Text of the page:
So far, investors and tech companies appear undeterred by any potential downsides. Since the coronavirus pandemic supercharged group buying, they’ve spent billions trying to edge out the competition. Food delivery giant Meituan started its Youxuan division in July, and Pinduoduo opened its Duo Duo Maicai (“buy more groceries”) service in August. Ride-hailing company DiDi Chuxing launched its own program called Chengxin Youxuan in June, and a spokesperson said it’s now available in 21 provinces. CEO Cheng Wei reportedly told employees in November that there’s no limit to how much money the company is willing to spend to become the number one player in the space.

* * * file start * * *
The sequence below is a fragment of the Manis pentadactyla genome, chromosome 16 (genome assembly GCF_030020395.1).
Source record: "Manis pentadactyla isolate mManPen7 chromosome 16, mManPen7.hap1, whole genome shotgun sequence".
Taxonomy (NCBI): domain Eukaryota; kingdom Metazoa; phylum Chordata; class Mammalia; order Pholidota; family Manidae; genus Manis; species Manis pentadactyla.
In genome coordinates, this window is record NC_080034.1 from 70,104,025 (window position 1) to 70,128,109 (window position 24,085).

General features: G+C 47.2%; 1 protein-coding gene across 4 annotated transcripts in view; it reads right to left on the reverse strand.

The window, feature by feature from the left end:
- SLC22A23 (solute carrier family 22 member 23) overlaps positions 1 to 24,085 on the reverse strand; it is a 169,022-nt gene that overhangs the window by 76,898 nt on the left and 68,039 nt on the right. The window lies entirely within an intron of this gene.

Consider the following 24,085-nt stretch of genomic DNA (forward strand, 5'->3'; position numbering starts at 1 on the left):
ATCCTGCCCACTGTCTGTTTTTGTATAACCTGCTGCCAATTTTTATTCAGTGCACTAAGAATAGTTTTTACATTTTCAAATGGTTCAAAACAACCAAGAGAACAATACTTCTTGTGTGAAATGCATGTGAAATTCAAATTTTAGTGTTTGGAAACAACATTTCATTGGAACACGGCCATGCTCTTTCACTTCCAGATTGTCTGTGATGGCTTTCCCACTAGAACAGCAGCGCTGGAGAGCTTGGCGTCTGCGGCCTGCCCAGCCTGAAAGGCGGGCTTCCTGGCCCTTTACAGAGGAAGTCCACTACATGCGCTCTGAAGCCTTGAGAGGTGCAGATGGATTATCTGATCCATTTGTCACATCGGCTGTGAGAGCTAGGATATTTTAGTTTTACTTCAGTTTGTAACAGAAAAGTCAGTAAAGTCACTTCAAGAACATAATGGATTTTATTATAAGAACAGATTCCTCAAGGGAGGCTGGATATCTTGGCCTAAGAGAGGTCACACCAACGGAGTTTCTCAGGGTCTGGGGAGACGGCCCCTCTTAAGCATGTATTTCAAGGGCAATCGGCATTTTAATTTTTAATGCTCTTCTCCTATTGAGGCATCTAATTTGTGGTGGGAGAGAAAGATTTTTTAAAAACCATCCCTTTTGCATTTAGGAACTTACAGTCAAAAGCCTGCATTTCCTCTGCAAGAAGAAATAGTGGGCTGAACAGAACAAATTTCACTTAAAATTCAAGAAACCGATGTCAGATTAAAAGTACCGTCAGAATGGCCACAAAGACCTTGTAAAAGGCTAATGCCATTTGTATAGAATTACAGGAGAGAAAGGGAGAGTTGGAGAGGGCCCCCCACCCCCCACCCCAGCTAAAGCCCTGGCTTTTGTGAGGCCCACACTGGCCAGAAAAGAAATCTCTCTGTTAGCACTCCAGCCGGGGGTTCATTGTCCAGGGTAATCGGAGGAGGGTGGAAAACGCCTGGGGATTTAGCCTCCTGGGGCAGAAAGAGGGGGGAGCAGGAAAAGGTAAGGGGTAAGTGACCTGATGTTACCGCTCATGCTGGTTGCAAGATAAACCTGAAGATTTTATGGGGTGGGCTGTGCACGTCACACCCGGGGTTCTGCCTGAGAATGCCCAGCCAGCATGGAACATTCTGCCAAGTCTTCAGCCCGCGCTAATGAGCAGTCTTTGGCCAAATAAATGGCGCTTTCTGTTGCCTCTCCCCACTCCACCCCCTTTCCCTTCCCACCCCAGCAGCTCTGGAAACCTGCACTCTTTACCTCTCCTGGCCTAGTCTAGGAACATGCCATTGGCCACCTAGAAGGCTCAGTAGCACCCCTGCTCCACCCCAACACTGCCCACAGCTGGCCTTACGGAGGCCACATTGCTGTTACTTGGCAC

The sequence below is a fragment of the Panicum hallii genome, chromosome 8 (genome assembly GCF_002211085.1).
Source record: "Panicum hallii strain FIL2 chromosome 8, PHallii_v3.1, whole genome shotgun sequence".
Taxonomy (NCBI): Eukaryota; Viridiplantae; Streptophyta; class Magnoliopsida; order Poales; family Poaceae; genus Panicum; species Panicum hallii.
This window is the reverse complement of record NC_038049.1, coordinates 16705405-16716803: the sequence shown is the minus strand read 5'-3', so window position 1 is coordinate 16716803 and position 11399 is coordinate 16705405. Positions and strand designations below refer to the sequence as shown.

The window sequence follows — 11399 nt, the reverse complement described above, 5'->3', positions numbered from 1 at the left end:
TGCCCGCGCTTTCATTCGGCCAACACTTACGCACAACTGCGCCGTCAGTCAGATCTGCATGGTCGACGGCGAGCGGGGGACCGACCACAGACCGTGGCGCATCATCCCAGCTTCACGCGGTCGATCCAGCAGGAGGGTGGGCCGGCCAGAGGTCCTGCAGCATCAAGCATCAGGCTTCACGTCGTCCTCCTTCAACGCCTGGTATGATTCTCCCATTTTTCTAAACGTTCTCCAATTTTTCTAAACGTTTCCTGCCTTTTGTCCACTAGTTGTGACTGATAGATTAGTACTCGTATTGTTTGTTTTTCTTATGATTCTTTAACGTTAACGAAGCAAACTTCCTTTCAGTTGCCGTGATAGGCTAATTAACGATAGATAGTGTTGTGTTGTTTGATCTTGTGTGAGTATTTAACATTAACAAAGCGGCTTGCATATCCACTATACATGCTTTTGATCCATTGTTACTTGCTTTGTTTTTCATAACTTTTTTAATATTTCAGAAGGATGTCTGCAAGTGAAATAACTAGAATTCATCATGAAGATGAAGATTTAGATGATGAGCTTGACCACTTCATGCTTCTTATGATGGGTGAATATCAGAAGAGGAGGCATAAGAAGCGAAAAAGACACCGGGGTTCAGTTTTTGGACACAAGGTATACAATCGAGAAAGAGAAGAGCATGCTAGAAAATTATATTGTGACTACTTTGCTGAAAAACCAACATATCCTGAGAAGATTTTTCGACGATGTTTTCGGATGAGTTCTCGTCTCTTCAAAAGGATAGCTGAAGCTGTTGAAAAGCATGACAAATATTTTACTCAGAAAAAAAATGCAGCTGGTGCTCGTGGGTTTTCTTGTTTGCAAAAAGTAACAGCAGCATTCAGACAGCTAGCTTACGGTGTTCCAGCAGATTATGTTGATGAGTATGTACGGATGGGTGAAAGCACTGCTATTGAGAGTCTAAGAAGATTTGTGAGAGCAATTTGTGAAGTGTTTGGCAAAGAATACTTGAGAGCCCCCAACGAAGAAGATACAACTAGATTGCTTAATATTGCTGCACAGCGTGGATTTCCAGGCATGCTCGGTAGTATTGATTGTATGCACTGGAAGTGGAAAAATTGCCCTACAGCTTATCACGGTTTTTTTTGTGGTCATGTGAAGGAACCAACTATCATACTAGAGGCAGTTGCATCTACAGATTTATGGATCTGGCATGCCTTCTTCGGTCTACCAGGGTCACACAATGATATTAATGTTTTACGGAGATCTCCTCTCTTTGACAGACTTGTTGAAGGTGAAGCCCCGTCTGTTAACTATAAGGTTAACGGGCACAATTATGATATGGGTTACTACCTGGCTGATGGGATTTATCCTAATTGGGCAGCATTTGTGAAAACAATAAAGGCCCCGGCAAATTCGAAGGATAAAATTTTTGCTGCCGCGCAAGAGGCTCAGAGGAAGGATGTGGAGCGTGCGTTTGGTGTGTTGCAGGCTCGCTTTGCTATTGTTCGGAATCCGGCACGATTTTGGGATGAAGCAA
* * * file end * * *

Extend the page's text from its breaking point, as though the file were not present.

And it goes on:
China’s biggest tech firms also have skin in the game. In December, JD.com announced it had invested $700 million in group buying platform Xingsheng Youxuan; Tencent reportedly poured another $100 million into the same company earlier this month. In November, Alibaba co-invested nearly $200 million in another platform called Shihuituan, also known as Nice Tuan. ByteDance and Kuaishou — two social media platforms with little experience in logistics — are also rumored to be circling. So far, profits from group buying range from low to nonexistent for most companies, and intense competition means they have to keep prices down.